• Philip Loh

    Thanks, but you just confirmed what I already knew. 😉

  • Jeremy Giam

    I disagree with the Sunk Cost Fallacy study: Most people choose the more expensive albiet “less enjoyable” holiday because they can pay $50 next time to go for the cheaper but “more enjoyable” holiday.

    If they choose the cheaper but “more enjoyable” holiday. They have to spend $100 in future to experience what they have chose to miss out.

    This is not sunk cost fallacy. This is looking ahead and calculating future costs. Ultimately they will spend $50 more to experience both holidays if they chose to give up the “expensive” option and most people will assume costs stays the same in future.

    • Your example simply reinforces the sunk cost fallacy: “If they choose the cheaper but “more enjoyable” holiday, they have to spend $100 in future to experience what they have chose to miss out.”

      Why would anyone spend more money in the future to experience a worse outcome except in some attempt to recoup the “sunk cost” he/she invested initially?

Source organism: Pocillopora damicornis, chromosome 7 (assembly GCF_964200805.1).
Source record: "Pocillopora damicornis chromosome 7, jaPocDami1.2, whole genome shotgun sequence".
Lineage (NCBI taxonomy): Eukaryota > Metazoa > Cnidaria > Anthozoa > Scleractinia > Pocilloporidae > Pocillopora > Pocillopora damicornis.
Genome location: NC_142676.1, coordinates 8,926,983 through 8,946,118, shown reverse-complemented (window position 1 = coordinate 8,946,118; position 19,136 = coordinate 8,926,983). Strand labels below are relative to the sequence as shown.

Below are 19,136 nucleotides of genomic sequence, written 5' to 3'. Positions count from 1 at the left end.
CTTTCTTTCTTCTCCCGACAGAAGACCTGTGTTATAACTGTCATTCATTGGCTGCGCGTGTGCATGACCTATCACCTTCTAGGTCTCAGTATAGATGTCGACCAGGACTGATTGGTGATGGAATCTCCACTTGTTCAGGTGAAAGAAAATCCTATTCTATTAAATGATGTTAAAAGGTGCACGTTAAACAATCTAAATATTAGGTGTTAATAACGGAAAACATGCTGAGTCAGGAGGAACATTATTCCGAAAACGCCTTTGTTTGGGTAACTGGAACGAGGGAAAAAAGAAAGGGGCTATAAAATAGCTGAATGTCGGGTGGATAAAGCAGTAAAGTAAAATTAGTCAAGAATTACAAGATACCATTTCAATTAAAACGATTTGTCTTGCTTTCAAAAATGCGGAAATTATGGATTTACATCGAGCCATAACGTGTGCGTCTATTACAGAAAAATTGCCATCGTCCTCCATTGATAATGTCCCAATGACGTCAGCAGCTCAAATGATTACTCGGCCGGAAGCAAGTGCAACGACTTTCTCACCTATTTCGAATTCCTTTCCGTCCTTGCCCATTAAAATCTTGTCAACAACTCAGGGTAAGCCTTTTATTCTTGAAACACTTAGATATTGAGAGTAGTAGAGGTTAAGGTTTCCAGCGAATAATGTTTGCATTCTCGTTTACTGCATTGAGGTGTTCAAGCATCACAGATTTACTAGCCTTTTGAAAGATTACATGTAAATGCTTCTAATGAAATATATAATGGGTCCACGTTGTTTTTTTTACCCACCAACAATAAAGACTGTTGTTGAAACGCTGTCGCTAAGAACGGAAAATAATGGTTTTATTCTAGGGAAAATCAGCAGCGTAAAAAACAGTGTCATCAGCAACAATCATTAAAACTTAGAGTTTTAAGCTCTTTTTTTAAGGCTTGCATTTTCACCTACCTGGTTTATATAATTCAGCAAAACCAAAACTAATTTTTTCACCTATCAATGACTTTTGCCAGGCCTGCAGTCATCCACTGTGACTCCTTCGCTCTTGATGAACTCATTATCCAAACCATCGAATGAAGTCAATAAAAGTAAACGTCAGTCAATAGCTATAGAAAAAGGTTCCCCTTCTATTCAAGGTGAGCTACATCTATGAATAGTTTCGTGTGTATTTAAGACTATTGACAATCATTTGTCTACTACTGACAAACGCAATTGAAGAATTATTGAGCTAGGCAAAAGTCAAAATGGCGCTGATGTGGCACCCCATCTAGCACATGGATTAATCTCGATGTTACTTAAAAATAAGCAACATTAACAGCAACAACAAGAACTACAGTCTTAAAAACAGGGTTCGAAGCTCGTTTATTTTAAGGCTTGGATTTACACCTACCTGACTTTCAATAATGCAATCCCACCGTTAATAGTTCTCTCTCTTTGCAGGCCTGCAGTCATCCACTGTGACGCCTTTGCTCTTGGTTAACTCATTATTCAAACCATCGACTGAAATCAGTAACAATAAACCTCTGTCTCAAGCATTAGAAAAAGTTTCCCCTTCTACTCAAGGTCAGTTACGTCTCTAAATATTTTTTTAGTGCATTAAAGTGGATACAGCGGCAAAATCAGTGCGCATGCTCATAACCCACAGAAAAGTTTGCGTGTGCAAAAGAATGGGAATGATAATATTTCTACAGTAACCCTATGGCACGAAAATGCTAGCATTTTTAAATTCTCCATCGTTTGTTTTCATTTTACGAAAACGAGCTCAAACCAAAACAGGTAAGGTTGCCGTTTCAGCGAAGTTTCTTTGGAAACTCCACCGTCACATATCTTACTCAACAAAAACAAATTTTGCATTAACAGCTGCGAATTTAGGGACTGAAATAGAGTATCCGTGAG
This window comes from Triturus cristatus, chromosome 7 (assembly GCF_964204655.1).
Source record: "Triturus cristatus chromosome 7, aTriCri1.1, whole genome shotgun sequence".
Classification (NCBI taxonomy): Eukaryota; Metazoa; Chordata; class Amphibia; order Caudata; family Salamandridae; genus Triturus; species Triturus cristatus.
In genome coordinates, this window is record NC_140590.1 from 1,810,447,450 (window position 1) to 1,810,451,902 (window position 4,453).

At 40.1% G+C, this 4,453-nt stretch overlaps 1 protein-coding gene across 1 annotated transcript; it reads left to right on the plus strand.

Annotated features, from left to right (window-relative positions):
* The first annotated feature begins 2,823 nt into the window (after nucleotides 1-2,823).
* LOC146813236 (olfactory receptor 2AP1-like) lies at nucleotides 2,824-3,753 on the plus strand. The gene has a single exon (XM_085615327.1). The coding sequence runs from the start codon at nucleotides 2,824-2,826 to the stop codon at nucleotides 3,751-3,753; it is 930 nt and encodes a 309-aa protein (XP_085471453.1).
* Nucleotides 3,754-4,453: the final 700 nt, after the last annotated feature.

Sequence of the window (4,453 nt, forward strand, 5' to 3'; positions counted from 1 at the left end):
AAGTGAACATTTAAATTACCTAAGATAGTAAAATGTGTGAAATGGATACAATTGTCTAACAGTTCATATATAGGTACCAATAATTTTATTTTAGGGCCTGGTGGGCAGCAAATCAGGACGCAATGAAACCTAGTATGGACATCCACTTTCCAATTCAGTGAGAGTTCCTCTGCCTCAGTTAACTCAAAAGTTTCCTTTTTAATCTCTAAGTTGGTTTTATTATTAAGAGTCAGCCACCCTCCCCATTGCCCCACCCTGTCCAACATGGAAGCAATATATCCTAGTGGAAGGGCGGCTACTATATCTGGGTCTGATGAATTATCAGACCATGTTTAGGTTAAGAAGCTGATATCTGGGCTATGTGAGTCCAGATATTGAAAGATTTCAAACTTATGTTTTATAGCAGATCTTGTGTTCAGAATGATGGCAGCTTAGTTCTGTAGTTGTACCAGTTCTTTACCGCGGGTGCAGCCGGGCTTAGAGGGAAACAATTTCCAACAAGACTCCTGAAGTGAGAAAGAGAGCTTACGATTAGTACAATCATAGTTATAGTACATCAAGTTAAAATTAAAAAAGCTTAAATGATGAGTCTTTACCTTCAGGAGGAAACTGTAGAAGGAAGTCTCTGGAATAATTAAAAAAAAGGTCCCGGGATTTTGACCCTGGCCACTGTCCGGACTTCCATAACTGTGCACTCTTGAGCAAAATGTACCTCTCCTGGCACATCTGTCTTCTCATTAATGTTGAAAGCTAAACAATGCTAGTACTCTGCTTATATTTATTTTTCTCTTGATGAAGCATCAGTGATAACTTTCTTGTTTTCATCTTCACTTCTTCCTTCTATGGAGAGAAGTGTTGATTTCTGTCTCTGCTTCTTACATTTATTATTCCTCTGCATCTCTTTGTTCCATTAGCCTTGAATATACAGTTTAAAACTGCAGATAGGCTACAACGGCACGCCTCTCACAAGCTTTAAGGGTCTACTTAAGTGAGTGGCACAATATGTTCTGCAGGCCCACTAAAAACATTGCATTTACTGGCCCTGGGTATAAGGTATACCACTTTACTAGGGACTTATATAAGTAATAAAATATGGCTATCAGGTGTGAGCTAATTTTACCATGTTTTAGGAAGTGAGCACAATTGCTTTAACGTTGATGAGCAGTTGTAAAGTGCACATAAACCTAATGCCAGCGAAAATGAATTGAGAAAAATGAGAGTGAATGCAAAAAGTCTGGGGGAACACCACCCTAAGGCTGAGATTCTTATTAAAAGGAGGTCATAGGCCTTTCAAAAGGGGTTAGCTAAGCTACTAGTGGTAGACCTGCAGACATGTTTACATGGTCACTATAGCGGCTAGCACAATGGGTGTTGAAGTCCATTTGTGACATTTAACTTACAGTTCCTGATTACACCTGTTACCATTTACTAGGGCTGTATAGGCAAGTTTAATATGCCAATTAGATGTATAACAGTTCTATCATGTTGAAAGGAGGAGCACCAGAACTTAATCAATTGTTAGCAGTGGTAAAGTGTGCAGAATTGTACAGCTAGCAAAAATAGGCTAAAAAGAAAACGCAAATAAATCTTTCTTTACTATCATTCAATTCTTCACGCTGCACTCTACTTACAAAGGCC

• Kev

        Maybe I’m missing something here, but I think you are agreeing with Jeremy.

  • mundacho

    I really enjoyed this post. It was entertaining and enlightening :-).

  • Talton

    At least it’s possible to train yourself to notice these cognitive mistakes, though it usually involves making them in the first place.

    I think #3 affects most people when presented with learning something new. Especially when you’re not forced to, it can be difficult for most to see the benefits beyond the tipping point of learning and knowing.